Read on line
Listen on line
Main > Fairy tale > All authors > Frank Baum > Fairy tale "Aunt Jane's Nieces"

Aunt Jane's Nieces


"She asked a few questions, mum."

"About me?"

"Some of 'em, if I remember right, mum, was about you."

"And you told her I was fond of flowers?"

"I may have just mentioned that you liked 'em, mum."

Aunt Jane gave a scornful snort, and the man responded in a curious

way. He winked slowly and laboriously, still retaining the solemn

expression on his face.

"You may go, Oscar. Have the girl's luggage placed in her room."

"Yes, mum."

He touched his hat and then withdrew, leaving Jane Merrick with a

frown upon her brow that was not caused by his seeming impertinence.

Presently a slight and graceful form darted through the opening in the

hedge and approached the chair wherein Jane Merrick reclined.

"Oh, my dear, dear aunt!" cried Louise. "How glad I am to see you at

last, and how good of you to let me come here!" and she bent over and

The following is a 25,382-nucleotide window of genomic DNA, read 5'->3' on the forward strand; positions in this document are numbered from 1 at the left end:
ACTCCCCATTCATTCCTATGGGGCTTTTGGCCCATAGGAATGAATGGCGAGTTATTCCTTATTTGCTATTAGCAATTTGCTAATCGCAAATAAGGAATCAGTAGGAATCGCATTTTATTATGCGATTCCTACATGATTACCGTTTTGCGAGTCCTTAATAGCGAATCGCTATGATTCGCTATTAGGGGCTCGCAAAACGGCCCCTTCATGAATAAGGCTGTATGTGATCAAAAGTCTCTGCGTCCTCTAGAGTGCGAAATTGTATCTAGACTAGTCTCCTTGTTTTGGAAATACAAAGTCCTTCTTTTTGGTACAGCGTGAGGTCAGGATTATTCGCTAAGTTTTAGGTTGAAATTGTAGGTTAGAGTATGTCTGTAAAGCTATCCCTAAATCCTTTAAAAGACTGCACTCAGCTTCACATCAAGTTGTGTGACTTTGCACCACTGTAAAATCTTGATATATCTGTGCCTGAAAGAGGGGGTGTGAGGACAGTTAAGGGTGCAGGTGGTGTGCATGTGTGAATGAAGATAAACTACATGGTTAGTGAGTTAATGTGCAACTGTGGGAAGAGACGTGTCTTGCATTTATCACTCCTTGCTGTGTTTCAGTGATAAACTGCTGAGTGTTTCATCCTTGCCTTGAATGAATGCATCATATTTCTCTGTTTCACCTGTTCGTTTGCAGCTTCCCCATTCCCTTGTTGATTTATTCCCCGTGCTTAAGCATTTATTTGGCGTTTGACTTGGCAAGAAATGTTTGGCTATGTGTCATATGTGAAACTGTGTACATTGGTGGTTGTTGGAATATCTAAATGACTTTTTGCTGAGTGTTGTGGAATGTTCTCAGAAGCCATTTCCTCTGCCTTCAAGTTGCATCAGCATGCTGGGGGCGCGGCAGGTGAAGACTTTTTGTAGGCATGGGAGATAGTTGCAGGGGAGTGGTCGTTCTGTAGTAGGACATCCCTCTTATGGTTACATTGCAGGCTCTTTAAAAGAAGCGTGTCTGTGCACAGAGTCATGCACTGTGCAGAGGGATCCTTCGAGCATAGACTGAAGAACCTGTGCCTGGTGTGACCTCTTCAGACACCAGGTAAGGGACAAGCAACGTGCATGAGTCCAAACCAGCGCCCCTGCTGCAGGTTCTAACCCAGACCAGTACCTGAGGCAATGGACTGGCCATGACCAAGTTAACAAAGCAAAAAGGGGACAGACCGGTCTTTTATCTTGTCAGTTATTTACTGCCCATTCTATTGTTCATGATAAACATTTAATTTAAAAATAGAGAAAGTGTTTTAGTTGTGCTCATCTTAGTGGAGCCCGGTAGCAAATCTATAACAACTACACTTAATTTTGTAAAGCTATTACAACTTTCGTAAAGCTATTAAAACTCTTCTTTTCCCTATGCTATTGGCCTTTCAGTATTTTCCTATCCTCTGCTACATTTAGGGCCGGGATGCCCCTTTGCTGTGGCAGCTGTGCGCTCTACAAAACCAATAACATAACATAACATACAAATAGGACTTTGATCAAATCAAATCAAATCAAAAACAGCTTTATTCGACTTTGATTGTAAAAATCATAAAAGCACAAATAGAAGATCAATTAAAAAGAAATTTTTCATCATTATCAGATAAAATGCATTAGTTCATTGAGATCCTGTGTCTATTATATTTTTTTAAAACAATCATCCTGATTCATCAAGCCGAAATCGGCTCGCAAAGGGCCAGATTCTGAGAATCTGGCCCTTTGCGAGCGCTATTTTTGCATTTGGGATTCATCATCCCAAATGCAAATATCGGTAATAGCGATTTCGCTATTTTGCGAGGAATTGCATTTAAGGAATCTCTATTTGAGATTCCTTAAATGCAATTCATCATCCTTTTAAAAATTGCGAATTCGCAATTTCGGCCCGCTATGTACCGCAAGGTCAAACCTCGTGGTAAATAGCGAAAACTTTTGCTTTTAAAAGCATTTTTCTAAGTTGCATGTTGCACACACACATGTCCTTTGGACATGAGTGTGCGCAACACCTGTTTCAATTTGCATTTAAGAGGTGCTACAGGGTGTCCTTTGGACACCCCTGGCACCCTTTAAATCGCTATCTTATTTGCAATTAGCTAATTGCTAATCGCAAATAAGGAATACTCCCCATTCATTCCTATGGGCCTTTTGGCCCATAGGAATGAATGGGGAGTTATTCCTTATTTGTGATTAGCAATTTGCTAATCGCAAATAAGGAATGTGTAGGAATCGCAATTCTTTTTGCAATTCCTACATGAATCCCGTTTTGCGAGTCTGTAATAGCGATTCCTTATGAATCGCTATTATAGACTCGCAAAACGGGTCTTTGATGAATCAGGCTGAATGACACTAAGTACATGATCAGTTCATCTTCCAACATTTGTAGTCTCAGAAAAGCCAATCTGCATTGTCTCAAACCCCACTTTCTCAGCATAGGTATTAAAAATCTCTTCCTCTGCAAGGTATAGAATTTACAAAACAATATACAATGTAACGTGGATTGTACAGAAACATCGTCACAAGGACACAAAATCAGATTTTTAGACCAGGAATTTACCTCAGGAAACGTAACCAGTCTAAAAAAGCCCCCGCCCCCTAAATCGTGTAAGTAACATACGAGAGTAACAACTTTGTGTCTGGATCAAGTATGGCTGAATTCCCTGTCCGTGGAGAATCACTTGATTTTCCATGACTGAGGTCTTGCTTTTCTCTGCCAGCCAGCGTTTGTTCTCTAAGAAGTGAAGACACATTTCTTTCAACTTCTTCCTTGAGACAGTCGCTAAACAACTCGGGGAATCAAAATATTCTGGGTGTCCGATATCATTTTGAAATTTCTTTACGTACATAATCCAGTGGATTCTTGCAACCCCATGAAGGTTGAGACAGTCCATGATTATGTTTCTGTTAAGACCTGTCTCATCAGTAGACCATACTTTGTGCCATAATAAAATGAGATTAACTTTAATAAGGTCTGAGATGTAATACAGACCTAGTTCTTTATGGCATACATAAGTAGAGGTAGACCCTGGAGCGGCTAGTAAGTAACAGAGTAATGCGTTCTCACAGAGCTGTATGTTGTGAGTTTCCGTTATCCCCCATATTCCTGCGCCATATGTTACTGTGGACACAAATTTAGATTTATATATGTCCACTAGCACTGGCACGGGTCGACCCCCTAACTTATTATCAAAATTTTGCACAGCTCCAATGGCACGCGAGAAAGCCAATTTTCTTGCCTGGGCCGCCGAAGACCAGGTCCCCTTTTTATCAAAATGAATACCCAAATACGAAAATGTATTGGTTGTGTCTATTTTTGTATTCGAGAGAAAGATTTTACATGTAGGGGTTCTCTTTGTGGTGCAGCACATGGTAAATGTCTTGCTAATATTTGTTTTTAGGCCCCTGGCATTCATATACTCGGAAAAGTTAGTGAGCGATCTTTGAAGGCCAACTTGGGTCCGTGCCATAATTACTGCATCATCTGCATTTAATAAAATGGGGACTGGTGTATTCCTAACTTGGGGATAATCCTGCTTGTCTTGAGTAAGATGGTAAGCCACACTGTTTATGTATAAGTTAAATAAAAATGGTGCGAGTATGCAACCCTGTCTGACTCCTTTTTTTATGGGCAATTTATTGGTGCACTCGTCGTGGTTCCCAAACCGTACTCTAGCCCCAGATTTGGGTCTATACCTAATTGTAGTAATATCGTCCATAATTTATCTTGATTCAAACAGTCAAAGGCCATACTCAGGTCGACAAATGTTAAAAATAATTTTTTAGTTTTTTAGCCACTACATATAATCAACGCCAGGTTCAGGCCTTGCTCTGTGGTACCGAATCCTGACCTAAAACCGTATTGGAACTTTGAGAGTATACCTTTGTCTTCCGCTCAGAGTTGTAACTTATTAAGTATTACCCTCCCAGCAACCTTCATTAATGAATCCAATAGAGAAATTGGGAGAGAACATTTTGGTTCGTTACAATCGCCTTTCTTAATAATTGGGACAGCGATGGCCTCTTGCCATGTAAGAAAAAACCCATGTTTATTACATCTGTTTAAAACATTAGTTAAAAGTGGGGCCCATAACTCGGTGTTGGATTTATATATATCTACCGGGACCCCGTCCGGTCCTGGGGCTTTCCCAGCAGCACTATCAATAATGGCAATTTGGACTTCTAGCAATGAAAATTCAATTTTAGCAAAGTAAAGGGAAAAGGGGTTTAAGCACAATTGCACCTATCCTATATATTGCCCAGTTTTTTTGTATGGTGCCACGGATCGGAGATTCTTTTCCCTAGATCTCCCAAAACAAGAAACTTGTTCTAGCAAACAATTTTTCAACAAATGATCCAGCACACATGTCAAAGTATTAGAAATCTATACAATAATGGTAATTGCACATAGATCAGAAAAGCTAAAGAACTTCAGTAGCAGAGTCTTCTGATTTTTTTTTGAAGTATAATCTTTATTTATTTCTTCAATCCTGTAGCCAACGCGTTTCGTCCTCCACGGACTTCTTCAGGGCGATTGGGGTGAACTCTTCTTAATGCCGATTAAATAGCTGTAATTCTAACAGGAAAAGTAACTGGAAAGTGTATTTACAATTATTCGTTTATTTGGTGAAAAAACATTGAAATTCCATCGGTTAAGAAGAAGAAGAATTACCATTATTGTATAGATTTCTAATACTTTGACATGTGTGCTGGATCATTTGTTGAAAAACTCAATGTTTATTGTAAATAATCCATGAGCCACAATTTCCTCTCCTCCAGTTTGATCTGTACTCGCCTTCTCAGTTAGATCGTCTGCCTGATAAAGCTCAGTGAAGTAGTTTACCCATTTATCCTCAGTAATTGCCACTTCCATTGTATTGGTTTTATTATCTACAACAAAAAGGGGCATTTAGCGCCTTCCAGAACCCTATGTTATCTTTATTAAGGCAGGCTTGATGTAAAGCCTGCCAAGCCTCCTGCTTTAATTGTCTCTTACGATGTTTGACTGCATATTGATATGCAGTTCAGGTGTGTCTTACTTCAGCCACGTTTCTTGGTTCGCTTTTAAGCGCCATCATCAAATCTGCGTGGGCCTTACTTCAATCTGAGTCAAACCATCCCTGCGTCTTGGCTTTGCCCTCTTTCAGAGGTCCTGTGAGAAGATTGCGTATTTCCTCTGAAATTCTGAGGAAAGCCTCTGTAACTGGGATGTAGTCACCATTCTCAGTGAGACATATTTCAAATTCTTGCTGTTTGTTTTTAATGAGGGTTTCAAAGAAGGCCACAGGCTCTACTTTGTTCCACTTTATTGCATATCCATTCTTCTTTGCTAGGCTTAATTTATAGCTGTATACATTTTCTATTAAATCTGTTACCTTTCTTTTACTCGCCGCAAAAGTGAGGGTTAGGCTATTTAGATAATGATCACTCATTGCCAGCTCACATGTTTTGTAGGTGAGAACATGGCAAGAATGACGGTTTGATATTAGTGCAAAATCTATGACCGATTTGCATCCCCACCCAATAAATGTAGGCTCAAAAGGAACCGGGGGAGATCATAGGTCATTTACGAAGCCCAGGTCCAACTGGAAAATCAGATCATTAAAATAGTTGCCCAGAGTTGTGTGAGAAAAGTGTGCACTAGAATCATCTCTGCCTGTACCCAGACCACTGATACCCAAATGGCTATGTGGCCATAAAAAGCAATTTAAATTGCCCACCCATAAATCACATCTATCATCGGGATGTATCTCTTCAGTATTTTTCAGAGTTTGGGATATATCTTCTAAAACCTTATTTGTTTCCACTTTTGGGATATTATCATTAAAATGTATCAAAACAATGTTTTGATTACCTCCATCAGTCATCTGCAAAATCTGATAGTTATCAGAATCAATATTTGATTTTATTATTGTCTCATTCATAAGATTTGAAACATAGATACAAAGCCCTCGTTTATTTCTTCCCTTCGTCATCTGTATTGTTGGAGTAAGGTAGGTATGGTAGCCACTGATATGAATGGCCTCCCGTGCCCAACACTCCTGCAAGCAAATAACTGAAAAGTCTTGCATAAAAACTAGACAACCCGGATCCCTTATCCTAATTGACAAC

kissed the stern, unresponsive face with an enthusiasm delightful to


"This is Louise, I suppose," said Aunt Jane, stiffly. "You are welcome

to Elmhurst."

"Tell me how you are," continued the girl, kneeling beside the chair

and taking the withered hands gently in her own. "Do you suffer any?

And are you getting better, dear aunt, in this beautiful garden with

the birds and the sunshine?"

"Get up," said the elder woman, roughly. "You're spoiling your gown."

Louise laughed gaily.

"Never mind the gown," she answered. "Tell me about yourself. I've

been so anxious since your last letter."

Aunt Jane's countenance relaxed a trifle. To speak of her broken

health always gave her a sort of grim satisfaction.

"I'm dying, as you can plainly see," she announced. "My days are

numbered, Louise. If you stay long enough you can gather wild flowers

for my coffin."

Louise flushed a trifle. A bunch of butter-cups and forget-me-nots was

fastened to her girdle, and she had placed a few marguerites in her


"Don't laugh at these poor things!" she said, deprecatingly. "I'm so

fond of flowers, and we find none growing wild in the cities, you


Also read